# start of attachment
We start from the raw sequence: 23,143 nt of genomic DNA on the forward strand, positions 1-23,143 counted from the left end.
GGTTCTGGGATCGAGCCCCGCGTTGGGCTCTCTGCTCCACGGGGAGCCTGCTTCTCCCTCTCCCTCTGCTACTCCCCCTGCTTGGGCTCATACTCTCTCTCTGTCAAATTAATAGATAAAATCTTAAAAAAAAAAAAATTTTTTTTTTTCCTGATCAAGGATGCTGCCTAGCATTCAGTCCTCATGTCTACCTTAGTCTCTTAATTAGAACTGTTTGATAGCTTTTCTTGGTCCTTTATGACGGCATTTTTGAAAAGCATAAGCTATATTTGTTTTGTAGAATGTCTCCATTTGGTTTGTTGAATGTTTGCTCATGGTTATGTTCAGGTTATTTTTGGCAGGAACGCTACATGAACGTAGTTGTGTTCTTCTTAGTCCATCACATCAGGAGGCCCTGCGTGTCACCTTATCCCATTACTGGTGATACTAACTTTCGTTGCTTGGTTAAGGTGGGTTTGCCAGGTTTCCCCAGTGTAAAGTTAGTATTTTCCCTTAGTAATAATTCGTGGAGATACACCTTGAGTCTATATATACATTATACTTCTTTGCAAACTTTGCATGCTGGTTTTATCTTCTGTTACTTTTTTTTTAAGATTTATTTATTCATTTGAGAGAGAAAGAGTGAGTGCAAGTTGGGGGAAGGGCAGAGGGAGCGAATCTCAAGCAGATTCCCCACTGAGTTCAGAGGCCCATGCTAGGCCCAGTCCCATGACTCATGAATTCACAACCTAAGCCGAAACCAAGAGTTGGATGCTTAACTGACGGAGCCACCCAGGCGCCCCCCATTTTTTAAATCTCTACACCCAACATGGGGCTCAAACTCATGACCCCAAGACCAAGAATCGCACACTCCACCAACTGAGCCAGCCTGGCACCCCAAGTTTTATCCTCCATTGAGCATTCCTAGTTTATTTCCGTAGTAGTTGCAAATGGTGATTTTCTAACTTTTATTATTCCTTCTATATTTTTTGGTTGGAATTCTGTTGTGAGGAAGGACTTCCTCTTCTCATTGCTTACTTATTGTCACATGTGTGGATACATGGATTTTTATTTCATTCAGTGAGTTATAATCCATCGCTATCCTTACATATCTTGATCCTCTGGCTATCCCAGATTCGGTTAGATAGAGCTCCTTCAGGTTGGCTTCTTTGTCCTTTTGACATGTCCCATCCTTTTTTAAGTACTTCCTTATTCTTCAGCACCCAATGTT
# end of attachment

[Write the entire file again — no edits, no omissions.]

We start from the raw sequence: 23,143 nt of genomic DNA on the forward strand, positions 1-23,143 counted from the left end.
GGTTCTGGGATCGAGCCCCGCGTTGGGCTCTCTGCTCCACGGGGAGCCTGCTTCTCCCTCTCCCTCTGCTACTCCCCCTGCTTGGGCTCATACTCTCTCTCTGTCAAATTAATAGATAAAATCTTAAAAAAAAAAAAATTTTTTTTTTTCCTGATCAAGGATGCTGCCTAGCATTCAGTCCTCATGTCTACCTTAGTCTCTTAATTAGAACTGTTTGATAGCTTTTCTTGGTCCTTTATGACGGCATTTTTGAAAAGCATAAGCTATATTTGTTTTGTAGAATGTCTCCATTTGGTTTGTTGAATGTTTGCTCATGGTTATGTTCAGGTTATTTTTGGCAGGAACGCTACATGAACGTAGTTGTGTTCTTCTTAGTCCATCACATCAGGAGGCCCTGCGTGTCACCTTATCCCATTACTGGTGATACTAACTTTCGTTGCTTGGTTAAGGTGGGTTTGCCAGGTTTCCCCAGTGTAAAGTTAGTATTTTCCCTTAGTAATAATTCGTGGAGATACACCTTGAGTCTATATATACATTATACTTCTTTGCAAACTTTGCATGCTGGTTTTATCTTCTGTTACTTTTTTTTTAAGATTTATTTATTCATTTGAGAGAGAAAGAGTGAGTGCAAGTTGGGGGAAGGGCAGAGGGAGCGAATCTCAAGCAGATTCCCCACTGAGTTCAGAGGCCCATGCTAGGCCCAGTCCCATGACTCATGAATTCACAACCTAAGCCGAAACCAAGAGTTGGATGCTTAACTGACGGAGCCACCCAGGCGCCCCCCATTTTTTAAATCTCTACACCCAACATGGGGCTCAAACTCATGACCCCAAGACCAAGAATCGCACACTCCACCAACTGAGCCAGCCTGGCACCCCAAGTTTTATCCTCCATTGAGCATTCCTAGTTTATTTCCGTAGTAGTTGCAAATGGTGATTTTCTAACTTTTATTATTCCTTCTATATTTTTTGGTTGGAATTCTGTTGTGAGGAAGGACTTCCTCTTCTCATTGCTTACTTATTGTCACATGTGTGGATACATGGATTTTTATTTCATTCAGTGAGTTATAATCCATCGCTATCCTTACATATCTTGATCCTCTGGCTATCCCAGATTCGGTTAGATAGAGCTCCTTCAGGTTGGCTTCTTTGTCCTTTTGACATGTCCCATCCTTTTTTAAGTACTTCCTTATTCTTCAGCACCCAATGTT